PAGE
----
Nine members of the Land Use and Development Advisory Committee met via Zoom on Thursday, December 10 to review the status of ongoing projects and to discuss issues and opportunities for the future of the city after the COVID-19 pandemic is brought under control.
Project Manager Michelle Moon reviewed tactical public realm projects designed and implemented under oversight of A Better City in the streets of Jamaica Plan and Roslindale. The parklet on Green Street in Jamaica Plain was well used this fall, adding more space for informal outdoor activities adjacent to a row of shops around the corner from the Centre Street shopping street. The remaking of Birch Street in Roslindale into a pedestrian plaza has been delayed due to the pandemic, but it is scheduled to be implemented early in 2021. In the interim this year, temporary outdoor activities took place in the closed street. A report on these and other placemaking projects funded by the Barr Foundation and the City of Boston will be released early in 2021.
Senior Advisor Thomas Nally shared an essay on the future of the city after the pandemic is in control. He summarized some points in that essay contrasting the current quiet downtown and the potential for the return of activity. He quoted social observer Richard Florida who has written about examples of urban rebounds in Europe after the Black Death and the Great Fire of London. Professor Florida suggests that cities will come back after COVID, but perhaps a bit different and more affordable. A concern raised about people not returning to the city is what happens to the public realm when more people spend time at home or on their back porch than on the city sidewalks and streets.
Our members attending the meeting represented a cross section of architects, landscape architects, developers, and a lawyer or two who are concerned about the future of the city and the public realm.
The first comment was that people still want to go downtown although may have found that they can be productive working remotely when commuting is not necessary.
One member reflected at length on the history of cities and density. He said that around the 1920s there was an anti-urban trend establishing Garden Cities and seeking less density to reduce fire risk, disease spread, and other negative attributes of density. That trend lasted for 70 years until the 1990s when cities were seen as safer, and cities were thriving. The question is has the latest trend reversed? People need to feel comfortable, and challenges like the pandemic, cost of housing and transportation, and attitudes of the current administration need to be overcome by benefits such as support for innovation, climate change benefits, and other positive externalities of density. Housing is too expensive, but the benefits of urban life outweigh the costs. There is concern that the latest urban trend may be threatened by current conditions.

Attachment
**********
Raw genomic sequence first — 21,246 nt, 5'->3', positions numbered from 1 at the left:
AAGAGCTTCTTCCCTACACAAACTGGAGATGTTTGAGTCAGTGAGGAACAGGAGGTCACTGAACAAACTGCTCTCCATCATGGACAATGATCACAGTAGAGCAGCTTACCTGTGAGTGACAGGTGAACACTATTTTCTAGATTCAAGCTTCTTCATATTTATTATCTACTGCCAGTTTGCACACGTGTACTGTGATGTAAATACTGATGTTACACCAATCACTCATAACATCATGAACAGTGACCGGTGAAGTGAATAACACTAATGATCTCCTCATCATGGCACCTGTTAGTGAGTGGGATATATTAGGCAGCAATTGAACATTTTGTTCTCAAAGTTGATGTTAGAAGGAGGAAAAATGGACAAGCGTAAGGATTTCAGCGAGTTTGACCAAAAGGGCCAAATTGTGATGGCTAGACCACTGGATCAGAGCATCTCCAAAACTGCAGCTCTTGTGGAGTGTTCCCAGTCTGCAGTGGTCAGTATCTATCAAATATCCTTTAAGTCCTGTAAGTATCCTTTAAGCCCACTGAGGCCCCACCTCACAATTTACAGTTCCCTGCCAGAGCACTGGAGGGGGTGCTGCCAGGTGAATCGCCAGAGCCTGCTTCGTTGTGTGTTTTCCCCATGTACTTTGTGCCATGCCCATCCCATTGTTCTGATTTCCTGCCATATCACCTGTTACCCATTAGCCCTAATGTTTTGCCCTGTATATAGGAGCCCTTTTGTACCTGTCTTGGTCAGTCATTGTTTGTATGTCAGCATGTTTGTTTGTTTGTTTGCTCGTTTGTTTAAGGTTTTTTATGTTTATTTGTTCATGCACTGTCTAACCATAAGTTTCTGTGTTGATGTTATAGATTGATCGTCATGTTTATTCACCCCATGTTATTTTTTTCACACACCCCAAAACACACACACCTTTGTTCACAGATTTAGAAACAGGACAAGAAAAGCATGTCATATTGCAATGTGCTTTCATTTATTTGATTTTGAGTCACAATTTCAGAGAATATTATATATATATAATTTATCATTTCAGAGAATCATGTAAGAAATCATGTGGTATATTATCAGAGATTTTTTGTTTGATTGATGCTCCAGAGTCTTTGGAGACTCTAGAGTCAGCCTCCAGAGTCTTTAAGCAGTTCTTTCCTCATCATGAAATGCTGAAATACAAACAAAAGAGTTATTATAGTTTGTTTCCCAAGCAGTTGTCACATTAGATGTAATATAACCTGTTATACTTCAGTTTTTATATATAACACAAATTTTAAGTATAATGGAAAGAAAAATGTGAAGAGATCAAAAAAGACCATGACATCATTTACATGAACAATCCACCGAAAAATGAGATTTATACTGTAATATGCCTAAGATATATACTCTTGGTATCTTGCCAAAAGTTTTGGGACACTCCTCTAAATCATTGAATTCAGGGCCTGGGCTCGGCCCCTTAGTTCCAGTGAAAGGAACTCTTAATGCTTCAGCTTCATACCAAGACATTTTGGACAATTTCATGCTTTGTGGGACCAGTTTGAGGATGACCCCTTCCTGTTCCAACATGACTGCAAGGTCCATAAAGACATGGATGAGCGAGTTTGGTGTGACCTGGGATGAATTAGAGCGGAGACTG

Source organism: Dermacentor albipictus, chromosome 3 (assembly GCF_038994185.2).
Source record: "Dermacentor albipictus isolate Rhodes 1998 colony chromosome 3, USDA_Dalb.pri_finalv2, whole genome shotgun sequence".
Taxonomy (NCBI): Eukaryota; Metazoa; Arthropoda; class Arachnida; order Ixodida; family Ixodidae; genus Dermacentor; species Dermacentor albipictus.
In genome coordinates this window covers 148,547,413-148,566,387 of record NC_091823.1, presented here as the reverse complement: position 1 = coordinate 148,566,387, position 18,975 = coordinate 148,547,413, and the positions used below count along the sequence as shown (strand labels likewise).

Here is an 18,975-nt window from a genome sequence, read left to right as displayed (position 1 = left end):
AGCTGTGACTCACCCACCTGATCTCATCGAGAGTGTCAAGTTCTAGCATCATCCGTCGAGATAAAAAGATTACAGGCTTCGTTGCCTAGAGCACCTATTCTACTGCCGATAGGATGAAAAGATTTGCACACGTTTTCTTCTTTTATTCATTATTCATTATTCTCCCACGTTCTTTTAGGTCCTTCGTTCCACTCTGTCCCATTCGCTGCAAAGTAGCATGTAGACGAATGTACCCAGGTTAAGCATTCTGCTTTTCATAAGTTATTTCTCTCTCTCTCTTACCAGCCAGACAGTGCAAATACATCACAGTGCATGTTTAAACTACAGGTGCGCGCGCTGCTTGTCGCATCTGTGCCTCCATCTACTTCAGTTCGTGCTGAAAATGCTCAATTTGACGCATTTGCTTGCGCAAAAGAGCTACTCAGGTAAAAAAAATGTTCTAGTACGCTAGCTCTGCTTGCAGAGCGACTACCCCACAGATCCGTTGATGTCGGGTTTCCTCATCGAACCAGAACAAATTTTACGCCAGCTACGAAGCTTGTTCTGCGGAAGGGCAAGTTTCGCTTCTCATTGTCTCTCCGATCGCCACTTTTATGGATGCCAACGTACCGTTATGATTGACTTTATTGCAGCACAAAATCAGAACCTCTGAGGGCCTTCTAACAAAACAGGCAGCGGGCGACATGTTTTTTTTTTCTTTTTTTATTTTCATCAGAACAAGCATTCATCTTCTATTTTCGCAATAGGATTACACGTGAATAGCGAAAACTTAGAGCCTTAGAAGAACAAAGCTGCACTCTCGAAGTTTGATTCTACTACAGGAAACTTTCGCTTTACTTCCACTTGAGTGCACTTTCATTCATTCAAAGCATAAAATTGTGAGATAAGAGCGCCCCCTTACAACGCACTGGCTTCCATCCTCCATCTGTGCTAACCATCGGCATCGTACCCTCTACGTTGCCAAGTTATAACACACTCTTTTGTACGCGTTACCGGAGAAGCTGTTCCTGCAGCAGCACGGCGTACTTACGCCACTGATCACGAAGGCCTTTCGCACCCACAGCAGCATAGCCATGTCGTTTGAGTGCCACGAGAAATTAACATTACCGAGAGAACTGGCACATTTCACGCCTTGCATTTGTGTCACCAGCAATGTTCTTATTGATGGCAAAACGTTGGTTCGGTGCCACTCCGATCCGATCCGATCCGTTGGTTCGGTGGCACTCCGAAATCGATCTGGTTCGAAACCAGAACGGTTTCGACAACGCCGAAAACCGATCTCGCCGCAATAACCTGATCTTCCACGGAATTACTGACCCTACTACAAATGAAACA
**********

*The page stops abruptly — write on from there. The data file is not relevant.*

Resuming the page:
Another commenter said that we don’t want to lose the brand that is Boston. His survey of employees indicated that there needs to be a spot in the office for everyone. He is not sure what it will look like to attract employees back.
Regarding return to the workplace, one developer expects that people will spend three to four days per week in the office, but today the downtown is still empty. Most people are driving to work now and that will not be sustainable. Will the availability of the vaccine get people to take the MBTA again? We are emotionally scarred by COVID and it will take time for people to put this behind them.
Another developer said that cities have been around for thousands of years and will continue. Millennials may be living with their parents for a while to enjoy free rent, but they do not want to be in the suburbs. They will come back to the cities first. We need to think about public and private outdoor space. After 9 months, people do not want to work at home for five days per week. When offices reopen, people will see themselves at a career disadvantage if they are not in the office with everyone else. In Zoom meetings held now, with half the people around a table in the office and half at home, the people in the office are interacting, and those at home are not.
He continues, saying that over the next 12 months there will be more space available in office buildings, and quality spaces to lease at discount prices. His firm is offering three months free rent for residential units. Hoteling does not work for small companies as was suggested. Spreading people out will net out the demand for space. He does not see more people working in suburban office space by late 2021.
Kate Dineen summarized some preliminary discussions with officers and board members of A Better City. We are positioned to lead the connection with the City of Boston on return to the workplace, with a focus on substance and not public relations. We will do the homework on what needs to be done.
Rick Dimino said that we will work with City officials to determine the role for A Better City, which will be more than that of cheerleader. The role will include sessions such as this conversation. He said that there is need is for involvement beyond the business community with many diverse voices. We will also keep sustainability and climate change in mind as we rethink how we use the city.
Rick thanked everyone for their contributions to this session.